The other thing I learned about tomato sauce is that it’s really freaking good. It’s laden with animal product (salt pork, bones, chicken stock), but it is really flavorful. As much as I love to modify recipes, I’m not sure how I could possibly modify this into a vegetarian friendly version and keep the same depth of flavor. The deeper into this program I go, the more exposure I’m getting to a whole new flavor profile that I’ve been missing out on as a vegetarian. (Not to say that vegetarian food isn’t delicious or elegant or lacking in depth or complexity, it totally has all of that.)
Things are getting saucy! That’s the best description for the last couple classes. We’re learning how to make the mother sauces, which are the backbone of many traditional and contemporary dishes. The mother sauces were defined by Auguste Escoffier in the early 20th century and remain staples of every kitchen (and culinary education) today.
In order to get to the sauce, you have to start with the roux. Roux is a combination that’s equal parts butter and flour, whisked together in a saucepan over mild heat to one of three consistencies and then added to the base of your sauce as a thickener. There’s white roux, which is the thickest, blonde roux that’s slightly thinner and brown roux, the thinnest of the three. Depending on the type of sauce you’re making, you will use a different roux. White or blond roux would be used for lighter sauces and brown roux would be used for the darker or brown sauces.
Week 5 officially marked the mid-way point for the quarter. I’ve barely noticed the time going by, this has been so much fun!
This week we continued working with seafood and made one of my all-time favorite dishes, shrimp scampi. We also started to dig into working with butter, which is why scampi was the best choice possible. We clarified butter and made two types of compound butter. I never understood what the point of clarifying butter was, but you do it to remove the milk solids so you’re left with pure butter. It makes a difference in the end result of the final dish. You can pretty much use clarified butter in any instance you would use regular butter. (Except for baking, I am unsure if that’s an ok substitute.)
We also had an unofficial knife skills test. I use the term “unofficial” because it was a test for which we were evaluated, but this program is not a degree program, so grades don’t count. And boy am I lucky they don’t. The test consisted of trussing then breaking down a chicken into eight pieces, bone on the breast, and various cuts of different vegetables. I was a little intimidated about the chicken because I missed the demonstration class, so, never in my life had I broken down a whole chicken. I figured it couldn’t be that hard, just go for the joints. Turned out I was pretty darn close and did pretty good with my first few cuts.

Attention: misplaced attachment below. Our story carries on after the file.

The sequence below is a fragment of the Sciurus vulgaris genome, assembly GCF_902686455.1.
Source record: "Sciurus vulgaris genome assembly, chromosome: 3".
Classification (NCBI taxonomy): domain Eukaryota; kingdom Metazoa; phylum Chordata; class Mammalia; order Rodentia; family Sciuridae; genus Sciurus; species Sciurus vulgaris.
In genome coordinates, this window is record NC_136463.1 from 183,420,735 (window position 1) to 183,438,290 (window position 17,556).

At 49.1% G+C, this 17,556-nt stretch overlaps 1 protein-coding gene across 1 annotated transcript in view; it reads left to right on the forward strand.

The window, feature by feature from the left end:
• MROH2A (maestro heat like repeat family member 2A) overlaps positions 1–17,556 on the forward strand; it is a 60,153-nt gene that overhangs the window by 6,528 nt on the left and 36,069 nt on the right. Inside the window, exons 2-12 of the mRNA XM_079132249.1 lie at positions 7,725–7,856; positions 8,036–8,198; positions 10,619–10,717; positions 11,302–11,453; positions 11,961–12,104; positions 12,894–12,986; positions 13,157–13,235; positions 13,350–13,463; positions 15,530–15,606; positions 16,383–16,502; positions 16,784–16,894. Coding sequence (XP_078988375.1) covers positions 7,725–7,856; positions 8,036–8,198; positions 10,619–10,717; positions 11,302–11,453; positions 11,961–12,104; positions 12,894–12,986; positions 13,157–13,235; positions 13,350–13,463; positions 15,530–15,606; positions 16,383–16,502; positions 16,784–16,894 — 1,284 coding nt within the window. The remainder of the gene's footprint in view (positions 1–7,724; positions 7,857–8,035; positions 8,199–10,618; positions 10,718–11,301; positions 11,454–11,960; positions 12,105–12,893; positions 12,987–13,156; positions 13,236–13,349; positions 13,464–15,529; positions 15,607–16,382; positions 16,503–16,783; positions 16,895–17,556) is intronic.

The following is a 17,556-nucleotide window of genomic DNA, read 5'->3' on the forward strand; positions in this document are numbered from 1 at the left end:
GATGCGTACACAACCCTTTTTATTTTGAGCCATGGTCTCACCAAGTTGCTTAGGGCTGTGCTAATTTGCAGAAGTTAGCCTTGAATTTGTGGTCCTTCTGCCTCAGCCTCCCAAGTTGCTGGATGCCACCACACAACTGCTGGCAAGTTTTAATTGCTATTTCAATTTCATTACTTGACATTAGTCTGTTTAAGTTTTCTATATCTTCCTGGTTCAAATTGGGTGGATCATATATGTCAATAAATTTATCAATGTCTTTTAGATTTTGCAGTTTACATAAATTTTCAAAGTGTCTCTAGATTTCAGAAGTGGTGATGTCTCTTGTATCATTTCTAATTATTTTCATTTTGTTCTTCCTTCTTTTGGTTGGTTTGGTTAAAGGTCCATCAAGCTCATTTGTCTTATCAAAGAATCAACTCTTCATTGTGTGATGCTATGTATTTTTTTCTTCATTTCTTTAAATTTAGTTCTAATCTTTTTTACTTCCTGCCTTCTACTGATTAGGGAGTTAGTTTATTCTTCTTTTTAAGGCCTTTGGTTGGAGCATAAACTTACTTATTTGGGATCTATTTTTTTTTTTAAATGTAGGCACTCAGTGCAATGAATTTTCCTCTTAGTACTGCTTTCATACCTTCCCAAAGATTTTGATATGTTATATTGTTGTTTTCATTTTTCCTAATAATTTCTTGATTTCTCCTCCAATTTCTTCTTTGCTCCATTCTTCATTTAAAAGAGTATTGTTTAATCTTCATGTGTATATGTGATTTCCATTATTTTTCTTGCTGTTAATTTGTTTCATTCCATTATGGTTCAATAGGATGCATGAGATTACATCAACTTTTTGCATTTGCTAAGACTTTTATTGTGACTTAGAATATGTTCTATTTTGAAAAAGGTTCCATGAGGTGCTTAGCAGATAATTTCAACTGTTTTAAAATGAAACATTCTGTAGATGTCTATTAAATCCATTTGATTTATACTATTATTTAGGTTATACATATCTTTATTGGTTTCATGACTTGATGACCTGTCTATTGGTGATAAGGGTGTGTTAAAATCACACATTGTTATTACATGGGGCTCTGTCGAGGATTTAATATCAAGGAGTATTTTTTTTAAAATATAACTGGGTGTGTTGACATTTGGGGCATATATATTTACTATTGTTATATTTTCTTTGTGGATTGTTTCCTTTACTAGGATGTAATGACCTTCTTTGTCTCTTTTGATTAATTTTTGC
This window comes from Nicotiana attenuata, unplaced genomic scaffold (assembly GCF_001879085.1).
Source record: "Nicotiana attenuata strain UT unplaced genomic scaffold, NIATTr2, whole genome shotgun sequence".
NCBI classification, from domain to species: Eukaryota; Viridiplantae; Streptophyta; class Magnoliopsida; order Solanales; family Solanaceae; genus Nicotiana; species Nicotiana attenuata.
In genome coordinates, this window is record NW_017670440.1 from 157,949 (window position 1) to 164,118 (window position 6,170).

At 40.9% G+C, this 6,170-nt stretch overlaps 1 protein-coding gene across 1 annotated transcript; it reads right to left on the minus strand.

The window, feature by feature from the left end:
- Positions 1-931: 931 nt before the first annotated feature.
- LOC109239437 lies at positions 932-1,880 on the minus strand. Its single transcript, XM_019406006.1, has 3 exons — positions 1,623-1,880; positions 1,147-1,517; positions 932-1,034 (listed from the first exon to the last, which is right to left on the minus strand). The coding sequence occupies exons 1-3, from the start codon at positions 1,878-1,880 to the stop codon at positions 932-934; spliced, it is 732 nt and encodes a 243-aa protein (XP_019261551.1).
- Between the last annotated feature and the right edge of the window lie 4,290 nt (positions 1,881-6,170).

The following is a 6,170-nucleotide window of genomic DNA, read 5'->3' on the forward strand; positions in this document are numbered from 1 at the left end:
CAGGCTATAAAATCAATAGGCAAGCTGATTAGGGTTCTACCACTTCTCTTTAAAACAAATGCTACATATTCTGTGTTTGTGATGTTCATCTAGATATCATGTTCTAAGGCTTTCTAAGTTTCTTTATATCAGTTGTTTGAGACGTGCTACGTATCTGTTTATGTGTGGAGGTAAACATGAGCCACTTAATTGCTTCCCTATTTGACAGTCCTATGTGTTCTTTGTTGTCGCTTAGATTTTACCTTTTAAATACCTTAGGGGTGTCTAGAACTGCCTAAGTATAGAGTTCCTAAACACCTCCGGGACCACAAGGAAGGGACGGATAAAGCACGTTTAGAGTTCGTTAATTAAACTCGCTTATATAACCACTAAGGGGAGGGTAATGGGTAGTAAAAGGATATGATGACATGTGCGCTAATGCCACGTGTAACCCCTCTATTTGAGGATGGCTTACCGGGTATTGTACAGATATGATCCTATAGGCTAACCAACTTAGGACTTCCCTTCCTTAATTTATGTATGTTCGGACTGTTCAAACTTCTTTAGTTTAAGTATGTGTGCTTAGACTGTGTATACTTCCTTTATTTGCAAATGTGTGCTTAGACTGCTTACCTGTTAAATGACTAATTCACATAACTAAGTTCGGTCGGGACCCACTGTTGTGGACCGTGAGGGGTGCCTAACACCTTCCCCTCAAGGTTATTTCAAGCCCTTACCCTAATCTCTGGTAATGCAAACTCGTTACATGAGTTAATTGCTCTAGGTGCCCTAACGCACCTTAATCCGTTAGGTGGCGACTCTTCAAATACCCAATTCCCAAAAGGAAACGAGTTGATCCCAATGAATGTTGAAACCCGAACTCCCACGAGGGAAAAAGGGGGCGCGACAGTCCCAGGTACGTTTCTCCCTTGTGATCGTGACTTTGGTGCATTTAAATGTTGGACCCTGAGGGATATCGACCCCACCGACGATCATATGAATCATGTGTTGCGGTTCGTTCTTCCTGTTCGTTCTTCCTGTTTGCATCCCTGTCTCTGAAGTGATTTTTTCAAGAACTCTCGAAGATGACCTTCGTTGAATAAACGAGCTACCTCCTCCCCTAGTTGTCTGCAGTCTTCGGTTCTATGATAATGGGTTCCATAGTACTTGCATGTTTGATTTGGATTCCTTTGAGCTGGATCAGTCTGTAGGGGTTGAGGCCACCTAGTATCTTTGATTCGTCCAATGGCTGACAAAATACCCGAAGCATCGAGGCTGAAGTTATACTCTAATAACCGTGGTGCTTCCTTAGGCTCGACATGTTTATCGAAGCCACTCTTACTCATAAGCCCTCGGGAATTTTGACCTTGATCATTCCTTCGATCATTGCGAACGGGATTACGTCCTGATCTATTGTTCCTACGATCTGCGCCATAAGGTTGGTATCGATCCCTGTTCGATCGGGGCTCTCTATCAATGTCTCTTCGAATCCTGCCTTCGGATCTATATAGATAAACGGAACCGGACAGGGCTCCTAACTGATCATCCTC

Here fishy fishy! That was the theme for this week’s task – fish Monday, fish Tuesday, fish everywhere. Monday’s class started with the demo on how to filet striped bass and flounder. These fish were chosen specifically because one is a round fish (bass) and one is a flat fish (flounder)*. I’ve never once touched a fish, living or dead so I was a bit hesitant to dig in there and grab one of these guys. But just like last week with the game hen, I sucked it up and went to work.
The technique is actually pretty simple – given that you have a sharp filet knife and know exactly what to look for. One cut at the tail, a cut just behind the head, and one smooth slice down each side to detach the filet. Not so easy the first time around, but we did the same thing on Tuesday and having done it two nights in a row helped – Tuesday was much easier. Not to say that I did a beautiful job, but it was easier.
What I’m loving about this class is that each week builds upon everything we’ve learned. We’re going through mirepoix like it’s going out of style and with each batch, my cuts are getting more and more precise. I executed my first totally perfect small dice on a carrot this week, and that felt awesome.
In week 2 we finally got to cooking something that we could take home. We practiced julienne cuts and were introduced to tomato concassé (con-ka-SAY). We also got into stock making and made a vegetable stock.
The leek was our victim for practicing the julienne cut. We used the cut leeks to make a gratin that was oh so simple and delicious! It will likely become a staple comfort food for me this winter.
With the tomato concassé, we made a Portuguese sauce. Concassé means peeled and seeded, so that’s exactly what this sauce is mostly comprised of – peeled, seeded tomatoes. It also has a bit of onion, garlic, basil and parsley. It is super light and really flavorful. Toss it over a bed of small pasta like ditalini, and you’ve got yourself a pretty good meal.
Class is back in session and this quarter, it’s all about the basics. The next 10 weeks will cover many of the fundamentals every chef needs to know in order to build their skill set. My first impression is that I’m really glad I got the baking and pastry class first – I had something delicious to take home on the very first night. By contrast, on the first night of this quarter, our time in the kitchen was only enough to chop 1 onion, 1 carrot (small dice, to be exact) and mince a full bulb of garlic. Not very sexy, but very necessary – getting these fundamental things down pat will lay the groundwork for more advanced techniques.
Our lecture periods so far have been a bit longer too. There is much to learn about the history of cooking and the kitchen, but I think we’ll start to see more kitchen time the further we get into the quarter.